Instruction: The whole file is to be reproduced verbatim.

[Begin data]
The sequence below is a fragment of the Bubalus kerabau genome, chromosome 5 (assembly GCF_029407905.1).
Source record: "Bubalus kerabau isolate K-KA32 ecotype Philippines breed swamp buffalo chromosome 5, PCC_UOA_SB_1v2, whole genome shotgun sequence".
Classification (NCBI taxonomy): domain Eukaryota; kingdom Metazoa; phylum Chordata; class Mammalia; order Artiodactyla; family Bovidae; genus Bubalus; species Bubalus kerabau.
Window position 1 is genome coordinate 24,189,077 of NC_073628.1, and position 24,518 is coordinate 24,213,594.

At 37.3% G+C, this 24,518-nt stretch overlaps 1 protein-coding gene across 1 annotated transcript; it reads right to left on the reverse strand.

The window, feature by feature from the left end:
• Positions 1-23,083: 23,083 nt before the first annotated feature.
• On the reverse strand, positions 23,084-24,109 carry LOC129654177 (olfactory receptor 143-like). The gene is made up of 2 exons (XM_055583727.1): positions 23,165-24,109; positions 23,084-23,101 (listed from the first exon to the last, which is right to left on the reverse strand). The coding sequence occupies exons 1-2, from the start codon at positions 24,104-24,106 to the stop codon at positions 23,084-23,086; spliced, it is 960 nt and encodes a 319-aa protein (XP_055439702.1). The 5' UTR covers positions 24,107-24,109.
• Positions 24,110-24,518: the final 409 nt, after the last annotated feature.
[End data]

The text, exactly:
The sequence below is a fragment of the Bubalus kerabau genome, chromosome 5 (assembly GCF_029407905.1).
Source record: "Bubalus kerabau isolate K-KA32 ecotype Philippines breed swamp buffalo chromosome 5, PCC_UOA_SB_1v2, whole genome shotgun sequence".
Classification (NCBI taxonomy): domain Eukaryota; kingdom Metazoa; phylum Chordata; class Mammalia; order Artiodactyla; family Bovidae; genus Bubalus; species Bubalus kerabau.
Window position 1 is genome coordinate 24,189,077 of NC_073628.1, and position 24,518 is coordinate 24,213,594.

At 37.3% G+C, this 24,518-nt stretch overlaps 1 protein-coding gene across 1 annotated transcript; it reads right to left on the reverse strand.

The window, feature by feature from the left end:
• Positions 1-23,083: 23,083 nt before the first annotated feature.
• On the reverse strand, positions 23,084-24,109 carry LOC129654177 (olfactory receptor 143-like). The gene is made up of 2 exons (XM_055583727.1): positions 23,165-24,109; positions 23,084-23,101 (listed from the first exon to the last, which is right to left on the reverse strand). The coding sequence occupies exons 1-2, from the start codon at positions 24,104-24,106 to the stop codon at positions 23,084-23,086; spliced, it is 960 nt and encodes a 319-aa protein (XP_055439702.1). The 5' UTR covers positions 24,107-24,109.
• Positions 24,110-24,518: the final 409 nt, after the last annotated feature.